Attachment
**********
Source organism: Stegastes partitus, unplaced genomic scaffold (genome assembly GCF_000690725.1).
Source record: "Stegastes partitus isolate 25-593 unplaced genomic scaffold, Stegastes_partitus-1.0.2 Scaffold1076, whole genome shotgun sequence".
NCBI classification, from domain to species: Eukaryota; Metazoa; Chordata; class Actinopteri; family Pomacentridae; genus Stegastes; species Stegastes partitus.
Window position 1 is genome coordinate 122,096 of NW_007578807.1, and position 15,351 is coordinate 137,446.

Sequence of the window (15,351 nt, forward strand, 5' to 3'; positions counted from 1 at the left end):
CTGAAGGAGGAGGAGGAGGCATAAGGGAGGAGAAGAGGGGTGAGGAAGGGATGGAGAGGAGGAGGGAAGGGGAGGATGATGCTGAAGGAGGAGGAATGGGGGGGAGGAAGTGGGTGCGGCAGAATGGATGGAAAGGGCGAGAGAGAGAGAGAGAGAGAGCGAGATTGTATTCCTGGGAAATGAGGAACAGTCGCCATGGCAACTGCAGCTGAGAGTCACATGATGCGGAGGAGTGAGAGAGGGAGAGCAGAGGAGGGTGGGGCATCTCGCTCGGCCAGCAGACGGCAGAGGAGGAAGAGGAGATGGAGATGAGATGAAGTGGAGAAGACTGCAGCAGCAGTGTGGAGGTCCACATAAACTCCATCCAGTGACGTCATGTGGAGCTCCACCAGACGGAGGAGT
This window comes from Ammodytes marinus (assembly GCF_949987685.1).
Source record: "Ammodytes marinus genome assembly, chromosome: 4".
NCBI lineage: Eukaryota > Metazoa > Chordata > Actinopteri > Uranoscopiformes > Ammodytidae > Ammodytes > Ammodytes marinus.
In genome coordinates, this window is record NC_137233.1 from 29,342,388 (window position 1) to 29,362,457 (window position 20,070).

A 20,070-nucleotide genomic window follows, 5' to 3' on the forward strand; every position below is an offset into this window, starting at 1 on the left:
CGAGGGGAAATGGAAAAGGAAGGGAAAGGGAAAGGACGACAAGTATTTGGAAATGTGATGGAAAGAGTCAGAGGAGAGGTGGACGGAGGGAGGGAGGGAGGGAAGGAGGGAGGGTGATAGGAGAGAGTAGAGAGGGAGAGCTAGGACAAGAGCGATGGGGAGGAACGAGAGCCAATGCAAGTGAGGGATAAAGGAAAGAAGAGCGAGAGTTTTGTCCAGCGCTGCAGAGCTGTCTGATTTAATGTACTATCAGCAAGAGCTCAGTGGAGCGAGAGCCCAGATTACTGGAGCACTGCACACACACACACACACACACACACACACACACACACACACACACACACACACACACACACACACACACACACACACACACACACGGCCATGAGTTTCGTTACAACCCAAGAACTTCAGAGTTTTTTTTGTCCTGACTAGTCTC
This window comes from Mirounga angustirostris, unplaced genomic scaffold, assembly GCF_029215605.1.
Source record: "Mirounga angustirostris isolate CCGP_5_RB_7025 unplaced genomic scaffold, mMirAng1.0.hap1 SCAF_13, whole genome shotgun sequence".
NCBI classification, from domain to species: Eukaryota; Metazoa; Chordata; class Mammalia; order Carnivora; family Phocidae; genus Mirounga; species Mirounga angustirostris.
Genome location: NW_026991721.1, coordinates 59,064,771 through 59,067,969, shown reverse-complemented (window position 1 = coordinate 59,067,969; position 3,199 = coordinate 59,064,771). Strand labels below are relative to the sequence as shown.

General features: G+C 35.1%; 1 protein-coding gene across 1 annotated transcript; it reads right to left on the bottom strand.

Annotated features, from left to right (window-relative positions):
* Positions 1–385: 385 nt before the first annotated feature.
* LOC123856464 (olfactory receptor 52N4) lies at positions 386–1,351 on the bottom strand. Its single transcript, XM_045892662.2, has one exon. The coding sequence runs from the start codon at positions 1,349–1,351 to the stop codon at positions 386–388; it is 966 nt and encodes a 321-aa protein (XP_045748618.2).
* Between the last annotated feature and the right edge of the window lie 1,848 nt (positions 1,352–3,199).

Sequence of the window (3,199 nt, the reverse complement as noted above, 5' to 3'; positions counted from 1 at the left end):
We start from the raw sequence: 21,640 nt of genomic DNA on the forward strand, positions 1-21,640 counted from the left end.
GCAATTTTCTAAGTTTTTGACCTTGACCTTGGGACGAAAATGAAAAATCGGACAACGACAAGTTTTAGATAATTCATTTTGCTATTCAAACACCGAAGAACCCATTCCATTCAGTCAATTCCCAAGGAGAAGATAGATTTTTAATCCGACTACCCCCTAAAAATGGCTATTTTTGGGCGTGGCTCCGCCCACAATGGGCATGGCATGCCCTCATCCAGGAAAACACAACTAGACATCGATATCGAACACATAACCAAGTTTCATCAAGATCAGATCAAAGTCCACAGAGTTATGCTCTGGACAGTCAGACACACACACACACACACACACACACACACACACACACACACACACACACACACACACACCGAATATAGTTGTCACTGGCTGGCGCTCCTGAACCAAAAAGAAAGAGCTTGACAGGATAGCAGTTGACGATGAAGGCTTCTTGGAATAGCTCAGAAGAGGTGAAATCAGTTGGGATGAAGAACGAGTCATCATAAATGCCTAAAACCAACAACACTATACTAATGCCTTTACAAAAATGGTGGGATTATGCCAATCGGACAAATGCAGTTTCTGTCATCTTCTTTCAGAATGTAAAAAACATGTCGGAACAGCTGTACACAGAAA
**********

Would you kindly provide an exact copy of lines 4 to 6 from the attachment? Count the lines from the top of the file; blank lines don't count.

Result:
Window position 1 is genome coordinate 122,096 of NW_007578807.1, and position 15,351 is coordinate 137,446.

Sequence of the window (15,351 nt, forward strand, 5' to 3'; positions counted from 1 at the left end):
CTGAAGGAGGAGGAGGAGGCATAAGGGAGGAGAAGAGGGGTGAGGAAGGGATGGAGAGGAGGAGGGAAGGGGAGGATGATGCTGAAGGAGGAGGAATGGGGGGGAGGAAGTGGGTGCGGCAGAATGGATGGAAAGGGCGAGAGAGAGAGAGAGAGAGAGCGAGATTGTATTCCTGGGAAATGAGGAACAGTCGCCATGGCAACTGCAGCTGAGAGTCACATGATGCGGAGGAGTGAGAGAGGGAGAGCAGAGGAGGGTGGGGCATCTCGCTCGGCCAGCAGACGGCAGAGGAGGAAGAGGAGATGGAGATGAGATGAAGTGGAGAAGACTGCAGCAGCAGTGTGGAGGTCCACATAAACTCCATCCAGTGACGTCATGTGGAGCTCCACCAGACGGAGGAGT